Most people would agree that a strong doctor-patient relationship is crucial to helping the patient maintain optimal health. Traditionally, this relationship has been cultivated during in-person office visits. With the advent of telemedicine, however, debate has centered on whether telemedicine visits contain enough doctor-patient interaction to build a trusting relationship and provide enough data for the doctor to make an accurate diagnosis. Most recently, the American College of Physicians (ACP) clarified their position on the issue: First-time visits that are conducted via telemedicine must include a live audio-visual component.
The ACP’s Ethics Manual, released earlier this month, explains the stance. As described by the manual, the potential benefits of increased access to health care through telemedicine have to be weighed against the potential risks of any elements that normally accompany an in-person visit, such as body language, the therapeutic value of touch, or continuity of care. The manual instructs physicians to take the appropriate steps to establish a relationship with a new patient according to the standard of care for an in-person visit; this may include consulting with another physician who already has a relationship with that patient.
Compared to a phone conversation or e-mail, a live audio-visual conversation has less risk of miscommunication. Thus, these alternative avenues should only be used within the context of existing patient-physician relationships and with the patient’s consent. This standard is similar to that of prescribing medicines or other treatment; issuing new treatment based on a phone call or online questionnaire falls short of the acceptable standard of care.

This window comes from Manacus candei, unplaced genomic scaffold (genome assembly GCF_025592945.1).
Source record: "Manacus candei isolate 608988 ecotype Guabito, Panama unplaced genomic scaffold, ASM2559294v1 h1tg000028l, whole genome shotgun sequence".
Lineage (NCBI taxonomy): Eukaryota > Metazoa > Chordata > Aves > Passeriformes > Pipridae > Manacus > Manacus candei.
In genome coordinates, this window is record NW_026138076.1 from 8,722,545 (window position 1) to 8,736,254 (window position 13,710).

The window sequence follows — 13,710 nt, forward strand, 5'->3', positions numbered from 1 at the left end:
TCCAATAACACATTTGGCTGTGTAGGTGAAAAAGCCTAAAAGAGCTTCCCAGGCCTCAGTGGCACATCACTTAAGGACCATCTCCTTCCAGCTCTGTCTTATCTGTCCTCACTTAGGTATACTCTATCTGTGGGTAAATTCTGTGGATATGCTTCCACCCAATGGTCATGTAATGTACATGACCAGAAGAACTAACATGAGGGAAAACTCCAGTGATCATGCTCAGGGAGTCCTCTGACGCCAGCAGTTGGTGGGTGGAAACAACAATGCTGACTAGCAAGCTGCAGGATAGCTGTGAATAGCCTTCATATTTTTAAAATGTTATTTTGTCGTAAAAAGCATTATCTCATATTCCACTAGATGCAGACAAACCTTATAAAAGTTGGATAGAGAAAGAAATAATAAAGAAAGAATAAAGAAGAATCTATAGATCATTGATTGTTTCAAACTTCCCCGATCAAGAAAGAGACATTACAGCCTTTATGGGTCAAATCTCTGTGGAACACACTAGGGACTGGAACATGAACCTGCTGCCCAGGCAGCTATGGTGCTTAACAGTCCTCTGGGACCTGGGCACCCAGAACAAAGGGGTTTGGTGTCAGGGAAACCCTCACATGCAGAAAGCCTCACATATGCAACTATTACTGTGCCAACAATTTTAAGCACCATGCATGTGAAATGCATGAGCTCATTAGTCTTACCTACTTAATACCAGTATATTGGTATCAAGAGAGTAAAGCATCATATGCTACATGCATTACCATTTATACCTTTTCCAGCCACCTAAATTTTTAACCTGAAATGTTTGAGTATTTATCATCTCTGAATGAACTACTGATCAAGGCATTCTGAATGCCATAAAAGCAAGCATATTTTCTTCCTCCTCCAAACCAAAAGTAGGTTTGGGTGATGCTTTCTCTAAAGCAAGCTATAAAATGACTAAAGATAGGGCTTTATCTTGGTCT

The ACP’s position follows that of the American Medical Association, who emphasized in 2016—after three years of debate—that physicians’ ethical responsibilities and standard of care must remain the same regardless of whether the patient visit is conducted in-person or via telemedicine.
The debate over telemedicine ethics is far from over. Some healthcare providers believe that a telemedicine visit cannot replace an in-person visit, while others believe that technology has rendered telemedicine an acceptable substitute for in-person visits in certain situations. Yet other providers feel comfortable relying on telemedicine visits for established patients, but not for new patients. It will be interesting to watch this discussion and its effects on access to care in the coming years.
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